It is generally acknowledged that at this time of year the number of arrests and prosecutions for drink driving substantially increase. Office parties, a quick drink with friends and family can all increase the temptation of having that one (extra) drink which may expose a driver to the risk of being over the prescribed legal limit.
Of course, there are those whose decision to drink and drive is a deliberate one, but many simply drive without really understanding that they are over the legal limit for drink driving. You may not feel ‘drunk’ or ‘intoxicated’ when you decide to drive but being drunk is not a requirement of the law. People often say, ‘I’ve been done for drunk driving’, but in fact what they mean is that they have been done for ‘drink driving.’ In reality, it doesn’t take a great deal to be over the legal limit. There is a common misconception, certainly amongst men, that you can have 2 pints and not be over the limit. However, the reality is that there is nothing set in stone concerning what you can and cannot drink to ensure safety and to avoid formal arrest and prosecution for drink-driving. Whether you are over the prescribed limit depends on all sorts of factors. Again, there is a common misconception that drivers will be fine to drive in the morning after drinking the night before. However, actually a great many people get caught drink driving the day after they have been drinking the night or even the day, before. This risk is obviously increased when large quantities of alcohol are consumed, and much less so when just a little alcohol is consumed. Defence lawyers like me will often hear a client say, ‘but I felt perfectly fine to drive.’ That may be so, but all that does is offer mitigation, it does not afford the offender any sort of defence.
Drink driving is obviously a serious offence and understandably will worry many drivers caught by the police and who are prosecuted, many of whom will be first time offenders (the situation becomes far worse for repeat offenders). The prospect of having to go to court, getting a conviction, getting a fine and worse still, receiving a lengthy disqualification can all have a huge impact on every aspect of life. What sentence will be imposed will largely depend on how much over the legal limit an offender is, but there is much that can be said on behalf of an offender by a lawyer in an attempt to reduce the length of the ban for drink driving. It may also be that a careful scrutiny of the evidence raises a complete defence to any charge. It may be that the police cannot prove that you were actually driving, or that the alcohol consumed was consumed after you stopped driving. It may be that you were not going to drive at all (or at least not whilst you were over the prescribed legal limit) in which case you may have a complete defence.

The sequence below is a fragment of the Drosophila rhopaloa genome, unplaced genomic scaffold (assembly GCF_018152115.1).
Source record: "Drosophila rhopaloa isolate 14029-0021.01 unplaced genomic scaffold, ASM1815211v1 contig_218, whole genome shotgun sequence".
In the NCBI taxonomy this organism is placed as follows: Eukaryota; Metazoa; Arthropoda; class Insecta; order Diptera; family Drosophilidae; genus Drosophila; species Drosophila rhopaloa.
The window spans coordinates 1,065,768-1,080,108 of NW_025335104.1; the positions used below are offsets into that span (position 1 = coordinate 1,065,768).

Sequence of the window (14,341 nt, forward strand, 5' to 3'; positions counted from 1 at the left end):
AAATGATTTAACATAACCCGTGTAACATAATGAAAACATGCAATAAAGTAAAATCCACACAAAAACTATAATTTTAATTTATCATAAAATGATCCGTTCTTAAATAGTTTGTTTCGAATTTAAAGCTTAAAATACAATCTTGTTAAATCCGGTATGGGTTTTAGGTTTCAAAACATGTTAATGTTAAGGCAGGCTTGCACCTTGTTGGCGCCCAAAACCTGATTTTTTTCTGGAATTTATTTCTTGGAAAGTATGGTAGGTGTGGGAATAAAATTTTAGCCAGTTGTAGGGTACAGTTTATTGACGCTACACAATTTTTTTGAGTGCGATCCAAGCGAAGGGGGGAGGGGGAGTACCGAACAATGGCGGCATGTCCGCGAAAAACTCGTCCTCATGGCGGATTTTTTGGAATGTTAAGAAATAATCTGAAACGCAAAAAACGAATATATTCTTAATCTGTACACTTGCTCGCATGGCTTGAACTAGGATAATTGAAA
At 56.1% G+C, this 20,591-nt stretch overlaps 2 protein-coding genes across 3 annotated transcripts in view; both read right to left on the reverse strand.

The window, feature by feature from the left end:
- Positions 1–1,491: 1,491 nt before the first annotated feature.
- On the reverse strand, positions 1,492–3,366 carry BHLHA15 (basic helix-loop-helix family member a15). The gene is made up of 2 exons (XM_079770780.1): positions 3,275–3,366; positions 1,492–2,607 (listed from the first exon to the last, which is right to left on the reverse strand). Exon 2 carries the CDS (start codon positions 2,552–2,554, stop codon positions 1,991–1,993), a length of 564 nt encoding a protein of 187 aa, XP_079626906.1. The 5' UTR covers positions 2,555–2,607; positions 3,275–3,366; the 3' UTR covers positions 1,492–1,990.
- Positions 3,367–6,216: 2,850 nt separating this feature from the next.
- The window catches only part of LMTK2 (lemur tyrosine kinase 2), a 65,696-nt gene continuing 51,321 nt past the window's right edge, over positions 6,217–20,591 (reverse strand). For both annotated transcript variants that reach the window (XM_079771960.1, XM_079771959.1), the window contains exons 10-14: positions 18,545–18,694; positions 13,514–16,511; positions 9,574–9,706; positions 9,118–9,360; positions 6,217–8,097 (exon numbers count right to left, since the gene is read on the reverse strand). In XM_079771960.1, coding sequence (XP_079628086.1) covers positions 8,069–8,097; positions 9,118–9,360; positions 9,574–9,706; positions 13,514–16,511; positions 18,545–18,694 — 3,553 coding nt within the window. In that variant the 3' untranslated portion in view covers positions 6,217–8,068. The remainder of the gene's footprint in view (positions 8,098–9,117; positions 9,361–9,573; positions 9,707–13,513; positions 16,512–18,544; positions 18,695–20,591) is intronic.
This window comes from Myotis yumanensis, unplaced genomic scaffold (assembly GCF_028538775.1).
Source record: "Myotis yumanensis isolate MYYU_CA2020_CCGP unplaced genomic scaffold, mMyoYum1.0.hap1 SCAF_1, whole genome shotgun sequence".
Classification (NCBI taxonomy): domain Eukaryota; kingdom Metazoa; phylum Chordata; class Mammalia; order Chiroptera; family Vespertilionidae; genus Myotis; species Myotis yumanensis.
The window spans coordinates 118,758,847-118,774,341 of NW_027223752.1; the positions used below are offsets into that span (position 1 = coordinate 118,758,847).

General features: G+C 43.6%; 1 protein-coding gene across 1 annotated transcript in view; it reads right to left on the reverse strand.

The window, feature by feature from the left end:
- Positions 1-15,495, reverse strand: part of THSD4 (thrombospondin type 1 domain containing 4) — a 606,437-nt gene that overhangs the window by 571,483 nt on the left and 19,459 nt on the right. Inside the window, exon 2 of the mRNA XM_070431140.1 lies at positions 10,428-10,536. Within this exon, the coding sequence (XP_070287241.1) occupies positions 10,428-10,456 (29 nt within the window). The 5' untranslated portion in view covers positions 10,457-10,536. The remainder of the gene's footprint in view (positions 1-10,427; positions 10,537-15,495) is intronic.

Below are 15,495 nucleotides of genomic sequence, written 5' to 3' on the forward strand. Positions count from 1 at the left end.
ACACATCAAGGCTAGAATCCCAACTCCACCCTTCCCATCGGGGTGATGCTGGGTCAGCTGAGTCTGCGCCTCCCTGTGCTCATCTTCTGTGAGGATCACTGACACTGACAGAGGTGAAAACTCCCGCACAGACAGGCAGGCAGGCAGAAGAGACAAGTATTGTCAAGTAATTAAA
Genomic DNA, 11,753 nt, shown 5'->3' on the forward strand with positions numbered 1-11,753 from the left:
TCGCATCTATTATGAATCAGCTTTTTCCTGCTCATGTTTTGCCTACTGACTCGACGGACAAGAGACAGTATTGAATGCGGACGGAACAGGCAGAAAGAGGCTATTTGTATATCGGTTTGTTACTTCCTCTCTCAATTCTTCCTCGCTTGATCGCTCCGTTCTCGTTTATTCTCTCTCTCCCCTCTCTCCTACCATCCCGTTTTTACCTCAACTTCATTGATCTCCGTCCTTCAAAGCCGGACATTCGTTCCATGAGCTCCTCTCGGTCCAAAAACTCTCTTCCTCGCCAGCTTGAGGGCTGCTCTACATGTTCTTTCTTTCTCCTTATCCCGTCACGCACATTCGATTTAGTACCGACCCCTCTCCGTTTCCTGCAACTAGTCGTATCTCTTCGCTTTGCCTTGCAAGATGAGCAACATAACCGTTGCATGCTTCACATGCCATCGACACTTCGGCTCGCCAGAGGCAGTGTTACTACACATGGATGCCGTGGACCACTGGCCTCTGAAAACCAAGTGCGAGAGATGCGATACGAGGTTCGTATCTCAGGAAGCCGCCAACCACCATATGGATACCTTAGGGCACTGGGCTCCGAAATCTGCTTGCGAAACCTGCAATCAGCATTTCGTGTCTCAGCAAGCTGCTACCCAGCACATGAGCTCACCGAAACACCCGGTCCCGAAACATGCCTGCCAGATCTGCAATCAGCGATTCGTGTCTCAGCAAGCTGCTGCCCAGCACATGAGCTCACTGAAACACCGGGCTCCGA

Exactly what the outcome will be will depend on so many factors. There is often much mitigation to be presented to a court on behalf of a client charged with drink driving. Unrepresented defendants can often say things which although designed to make the offence sound less serious, can in fact have the opposite effect. What is said to the court at the point of sentence needs to be carefully planned and structured.
If you have been arrested for drink driving over the Christmas period, and given a court date to attend court, the chances are that you will have a lot of questions that you wish to have answered. What will happen to me? Will I get a fine? Will I get disqualified? If so, for how long? Can I avoid a disqualification? Do I have a defence? If I am disqualified, when will I get my licence back?
Wells Burcombe Solicitors have experience in advising and assisting clients in suspected cases of drink driving. We can answer the many questions you will inevitable have about going to court and what is likely to happen.
Call David Wells at Wells Burcombe on 07939 026751, or call the offices on on 01895 449288.